Food City: Four Centuries of Food-Making in New York
By Joy Santlofer
W.W. Norton, 2016
Reviewed by Cindy R. Lobel
In 2014, 16,000 New Yorkers held jobs in food manufacturing, according to the Economic Development Corporation. This figure represents a 16% increase from just five years earlier. Most of these employees are involved in small-batch production at companies like Mast Brothers Chocolate, McClure’s Pickles, and Brooklyn Soda Works. These businesses are part of the artisanal food revival associated mainly with Brooklyn but with outposts in all five of New York City’s boroughs. The resurgence of food industry in New York City is a recent phenomenon, related to the economic revival of the city since the 1980s. But the tradition of food manufacturing stretches back more than 400 years. In Food City: Four Centuries of Food-Making in New York, Joy Santlofer examines this tradition, tracing the history of food industry in New York City from the Dutch founding to the present.
This is the second in a series of posts about the New York Chamber Music Society. The first post explored the founding of the group. Future posts will look at the musicians in the group, its repertoire, and composers of the time. There will be a salon-style concert, commemorating the 100th Anniversary of the NYCMS’s first major performance, on December 20, co-sponsored by The Gotham Center and featuring the chamber music of Mozart, Bach, and Bax, plus a special piece written for the occasion. Email here for more information.
By Lisa A. Kozenko
This is the first in a series of posts about the New York Chamber Music Society. Future posts will look at the musicians in the group, its repertoire, and venues and composers of the time. There will be a salon-style concert, commemorating the 100th Anniversary of the NYCMS’s first major performance, on December 20, co-sponsored by The Gotham Center and featuring the chamber music of Mozart, Bach, and Bax, plus a special piece written for the occasion. Email here for more information.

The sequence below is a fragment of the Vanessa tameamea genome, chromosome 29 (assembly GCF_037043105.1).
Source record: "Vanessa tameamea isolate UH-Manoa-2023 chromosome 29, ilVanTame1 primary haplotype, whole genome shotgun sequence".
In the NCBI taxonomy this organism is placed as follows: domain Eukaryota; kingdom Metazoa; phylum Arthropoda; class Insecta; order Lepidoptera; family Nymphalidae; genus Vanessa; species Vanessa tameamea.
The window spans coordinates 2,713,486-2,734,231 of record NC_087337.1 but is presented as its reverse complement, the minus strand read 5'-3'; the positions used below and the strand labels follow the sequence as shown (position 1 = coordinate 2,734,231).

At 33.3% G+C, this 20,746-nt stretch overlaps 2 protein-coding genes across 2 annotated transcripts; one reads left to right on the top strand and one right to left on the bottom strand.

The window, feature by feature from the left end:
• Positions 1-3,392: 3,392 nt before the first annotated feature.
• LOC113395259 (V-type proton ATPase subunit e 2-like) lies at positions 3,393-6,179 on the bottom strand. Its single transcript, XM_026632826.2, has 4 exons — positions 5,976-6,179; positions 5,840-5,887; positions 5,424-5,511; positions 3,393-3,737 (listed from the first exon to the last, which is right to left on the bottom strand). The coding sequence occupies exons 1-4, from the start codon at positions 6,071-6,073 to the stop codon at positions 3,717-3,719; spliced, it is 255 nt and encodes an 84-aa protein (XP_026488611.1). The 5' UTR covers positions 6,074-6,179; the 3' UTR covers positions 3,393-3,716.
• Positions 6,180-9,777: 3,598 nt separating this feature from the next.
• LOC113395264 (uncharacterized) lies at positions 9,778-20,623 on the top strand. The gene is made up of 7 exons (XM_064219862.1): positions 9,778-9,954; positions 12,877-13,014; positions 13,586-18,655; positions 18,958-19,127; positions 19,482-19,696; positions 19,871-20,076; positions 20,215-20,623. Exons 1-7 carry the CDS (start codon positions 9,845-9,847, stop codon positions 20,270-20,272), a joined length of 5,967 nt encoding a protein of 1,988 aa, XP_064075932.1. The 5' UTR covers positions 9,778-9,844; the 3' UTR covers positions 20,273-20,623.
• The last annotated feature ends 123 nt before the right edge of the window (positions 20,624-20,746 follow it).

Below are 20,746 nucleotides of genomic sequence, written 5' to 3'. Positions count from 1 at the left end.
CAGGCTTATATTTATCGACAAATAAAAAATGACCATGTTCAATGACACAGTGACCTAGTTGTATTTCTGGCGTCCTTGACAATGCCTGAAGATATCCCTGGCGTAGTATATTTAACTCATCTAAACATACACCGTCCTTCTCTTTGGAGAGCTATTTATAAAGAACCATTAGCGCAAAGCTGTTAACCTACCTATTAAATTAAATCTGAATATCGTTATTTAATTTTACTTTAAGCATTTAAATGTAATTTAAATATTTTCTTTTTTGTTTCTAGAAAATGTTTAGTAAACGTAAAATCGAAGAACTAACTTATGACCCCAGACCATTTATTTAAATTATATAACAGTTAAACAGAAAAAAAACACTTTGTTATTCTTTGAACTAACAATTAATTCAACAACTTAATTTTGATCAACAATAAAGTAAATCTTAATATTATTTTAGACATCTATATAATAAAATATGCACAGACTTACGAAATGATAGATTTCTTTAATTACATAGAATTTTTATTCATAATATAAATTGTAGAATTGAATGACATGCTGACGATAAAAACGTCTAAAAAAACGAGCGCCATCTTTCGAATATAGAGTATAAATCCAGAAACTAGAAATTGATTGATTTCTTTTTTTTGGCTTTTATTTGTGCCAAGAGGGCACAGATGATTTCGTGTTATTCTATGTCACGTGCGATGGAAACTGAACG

By Jennifer Fronc
On September 28, 1912, George Francis O’Neill headed out to Marshall’s Hotel, a black-owned establishment that offered comfortable accommodations, delicious food, cold drinks, and hot jazz. Located in two neighboring brownstones in the heart of the Tenderloin district, Marshall’s Hotel featured live music and attracted throngs of fashionable New Yorkers -— both black and white -— every night of the week. Indeed, Marshall’s revolutionized social life for black New Yorkers, who began to abandon the older clubs downtown. According to James Weldon Johnson, by 1900 Marshall’s had become the center “of a fashionable sort of life that hitherto had not existed.” The “actors, the musicians, the composers, the writers, and the better-paid vaudevillians” congregated at Marshall’s; white actors and musicians also spent evenings there in the company of their black friends. Luminaries such as Rosamond Johnson, James Reese Europe, Paul Laurence Dunbar, Florenz Ziegfeld, and W.E.B. DuBois all frequented the establishment. In short, Marshall’s Hotel was not a gin-soaked, rat-infested, honky-tonk, but an important gathering place for New York’s black cultural elite.
A Hot Supper and a Benevolent Berth: Brooklynite John Arbuckle and his Deep Sea Hotel, The Jacob A. Stamler
70 TO LOSE HOMES IN FLOATING HOTEL
The Good Ship Stamler, John
Will Be Dismantled.2
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